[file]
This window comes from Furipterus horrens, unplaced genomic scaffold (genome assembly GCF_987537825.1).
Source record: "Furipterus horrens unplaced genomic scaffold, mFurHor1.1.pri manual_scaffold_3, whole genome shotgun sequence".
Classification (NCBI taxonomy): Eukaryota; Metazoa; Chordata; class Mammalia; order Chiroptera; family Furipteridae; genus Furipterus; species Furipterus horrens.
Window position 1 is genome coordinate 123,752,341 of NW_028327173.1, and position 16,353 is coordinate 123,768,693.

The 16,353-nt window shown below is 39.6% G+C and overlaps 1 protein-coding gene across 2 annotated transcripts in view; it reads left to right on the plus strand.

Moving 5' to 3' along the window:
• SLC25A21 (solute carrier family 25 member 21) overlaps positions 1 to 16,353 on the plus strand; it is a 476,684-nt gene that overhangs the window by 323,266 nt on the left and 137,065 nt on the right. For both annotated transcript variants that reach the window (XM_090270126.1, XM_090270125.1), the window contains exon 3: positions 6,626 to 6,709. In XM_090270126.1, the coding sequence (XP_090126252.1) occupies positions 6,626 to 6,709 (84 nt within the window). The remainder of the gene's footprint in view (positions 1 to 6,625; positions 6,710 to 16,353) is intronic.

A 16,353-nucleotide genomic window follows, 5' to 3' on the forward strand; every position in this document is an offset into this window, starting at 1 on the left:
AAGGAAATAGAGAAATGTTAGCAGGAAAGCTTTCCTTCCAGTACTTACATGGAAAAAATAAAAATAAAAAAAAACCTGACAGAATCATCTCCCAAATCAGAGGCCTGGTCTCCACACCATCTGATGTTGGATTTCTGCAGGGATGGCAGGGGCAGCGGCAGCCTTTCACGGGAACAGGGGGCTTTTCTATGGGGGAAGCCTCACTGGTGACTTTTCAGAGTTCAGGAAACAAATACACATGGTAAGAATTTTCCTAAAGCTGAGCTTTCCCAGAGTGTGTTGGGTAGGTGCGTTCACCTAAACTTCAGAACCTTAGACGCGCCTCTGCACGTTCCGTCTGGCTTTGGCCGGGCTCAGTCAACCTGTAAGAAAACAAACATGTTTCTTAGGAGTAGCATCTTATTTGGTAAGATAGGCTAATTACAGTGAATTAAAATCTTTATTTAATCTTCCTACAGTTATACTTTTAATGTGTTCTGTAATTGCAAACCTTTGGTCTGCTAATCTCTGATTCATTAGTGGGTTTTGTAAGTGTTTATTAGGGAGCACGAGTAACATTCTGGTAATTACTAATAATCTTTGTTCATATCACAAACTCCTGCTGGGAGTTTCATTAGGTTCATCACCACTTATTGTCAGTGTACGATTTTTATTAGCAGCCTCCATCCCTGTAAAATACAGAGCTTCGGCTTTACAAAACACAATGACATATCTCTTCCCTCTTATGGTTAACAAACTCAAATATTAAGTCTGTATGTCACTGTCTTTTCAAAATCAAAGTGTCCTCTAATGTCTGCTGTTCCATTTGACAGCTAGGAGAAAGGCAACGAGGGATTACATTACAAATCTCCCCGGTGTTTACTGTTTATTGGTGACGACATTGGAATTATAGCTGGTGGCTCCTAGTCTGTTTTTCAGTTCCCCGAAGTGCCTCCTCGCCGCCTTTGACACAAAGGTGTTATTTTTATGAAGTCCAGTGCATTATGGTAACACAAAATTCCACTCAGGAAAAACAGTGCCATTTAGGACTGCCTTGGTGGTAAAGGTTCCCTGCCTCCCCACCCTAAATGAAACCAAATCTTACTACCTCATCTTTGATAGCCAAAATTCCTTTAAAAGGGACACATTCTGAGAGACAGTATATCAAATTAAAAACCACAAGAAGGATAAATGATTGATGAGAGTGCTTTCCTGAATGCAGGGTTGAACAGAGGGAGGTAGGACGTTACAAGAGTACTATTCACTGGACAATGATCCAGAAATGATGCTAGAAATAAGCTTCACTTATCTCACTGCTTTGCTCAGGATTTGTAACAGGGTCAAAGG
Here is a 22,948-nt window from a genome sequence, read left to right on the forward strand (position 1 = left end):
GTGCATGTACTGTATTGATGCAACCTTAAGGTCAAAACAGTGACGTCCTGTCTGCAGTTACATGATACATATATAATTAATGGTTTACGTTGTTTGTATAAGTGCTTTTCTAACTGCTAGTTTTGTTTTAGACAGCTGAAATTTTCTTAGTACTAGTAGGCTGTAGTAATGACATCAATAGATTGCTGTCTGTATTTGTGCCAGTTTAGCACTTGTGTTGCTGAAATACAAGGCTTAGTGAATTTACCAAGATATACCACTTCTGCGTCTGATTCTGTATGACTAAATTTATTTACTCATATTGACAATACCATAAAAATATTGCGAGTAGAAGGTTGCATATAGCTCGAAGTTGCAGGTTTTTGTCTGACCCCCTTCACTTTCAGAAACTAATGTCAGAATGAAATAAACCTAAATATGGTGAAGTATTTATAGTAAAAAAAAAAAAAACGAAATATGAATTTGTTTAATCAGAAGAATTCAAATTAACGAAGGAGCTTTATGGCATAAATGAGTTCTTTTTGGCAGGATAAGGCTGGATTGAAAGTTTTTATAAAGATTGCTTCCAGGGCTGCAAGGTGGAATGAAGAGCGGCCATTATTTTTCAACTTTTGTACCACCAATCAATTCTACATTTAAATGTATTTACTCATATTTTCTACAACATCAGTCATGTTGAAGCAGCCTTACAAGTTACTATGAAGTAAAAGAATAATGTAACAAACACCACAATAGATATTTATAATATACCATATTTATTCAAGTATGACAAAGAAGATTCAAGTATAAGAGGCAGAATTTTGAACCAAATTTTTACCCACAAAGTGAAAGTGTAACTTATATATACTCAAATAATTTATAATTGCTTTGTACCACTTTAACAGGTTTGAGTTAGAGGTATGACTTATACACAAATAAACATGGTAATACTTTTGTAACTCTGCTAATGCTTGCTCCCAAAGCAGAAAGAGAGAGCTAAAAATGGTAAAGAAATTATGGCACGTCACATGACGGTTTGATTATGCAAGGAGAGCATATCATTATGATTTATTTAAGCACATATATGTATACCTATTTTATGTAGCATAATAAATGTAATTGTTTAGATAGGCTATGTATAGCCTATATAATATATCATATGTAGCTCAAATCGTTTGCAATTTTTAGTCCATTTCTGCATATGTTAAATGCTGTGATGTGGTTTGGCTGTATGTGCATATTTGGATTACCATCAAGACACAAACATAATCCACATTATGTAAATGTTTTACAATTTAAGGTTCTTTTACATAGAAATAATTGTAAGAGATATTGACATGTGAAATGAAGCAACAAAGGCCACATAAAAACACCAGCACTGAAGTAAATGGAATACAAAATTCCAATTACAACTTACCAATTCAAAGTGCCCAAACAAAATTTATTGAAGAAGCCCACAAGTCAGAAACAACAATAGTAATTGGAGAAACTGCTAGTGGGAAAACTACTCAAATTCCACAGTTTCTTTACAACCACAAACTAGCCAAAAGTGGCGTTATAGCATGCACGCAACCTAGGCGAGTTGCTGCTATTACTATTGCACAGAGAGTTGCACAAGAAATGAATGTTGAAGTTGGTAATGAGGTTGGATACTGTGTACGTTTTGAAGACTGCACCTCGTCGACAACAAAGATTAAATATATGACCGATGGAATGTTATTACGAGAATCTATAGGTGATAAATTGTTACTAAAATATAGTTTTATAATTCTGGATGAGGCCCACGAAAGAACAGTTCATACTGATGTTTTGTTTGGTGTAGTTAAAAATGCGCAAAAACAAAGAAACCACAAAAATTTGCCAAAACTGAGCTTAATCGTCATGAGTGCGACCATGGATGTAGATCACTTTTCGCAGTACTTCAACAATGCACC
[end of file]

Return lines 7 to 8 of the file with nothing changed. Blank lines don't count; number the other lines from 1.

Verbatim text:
• SLC25A21 (solute carrier family 25 member 21) overlaps positions 1 to 16,353 on the plus strand; it is a 476,684-nt gene that overhangs the window by 323,266 nt on the left and 137,065 nt on the right. For both annotated transcript variants that reach the window (XM_090270126.1, XM_090270125.1), the window contains exon 3: positions 6,626 to 6,709. In XM_090270126.1, the coding sequence (XP_090126252.1) occupies positions 6,626 to 6,709 (84 nt within the window). The remainder of the gene's footprint in view (positions 1 to 6,625; positions 6,710 to 16,353) is intronic.

A 16,353-nucleotide genomic window follows, 5' to 3' on the forward strand; every position in this document is an offset into this window, starting at 1 on the left: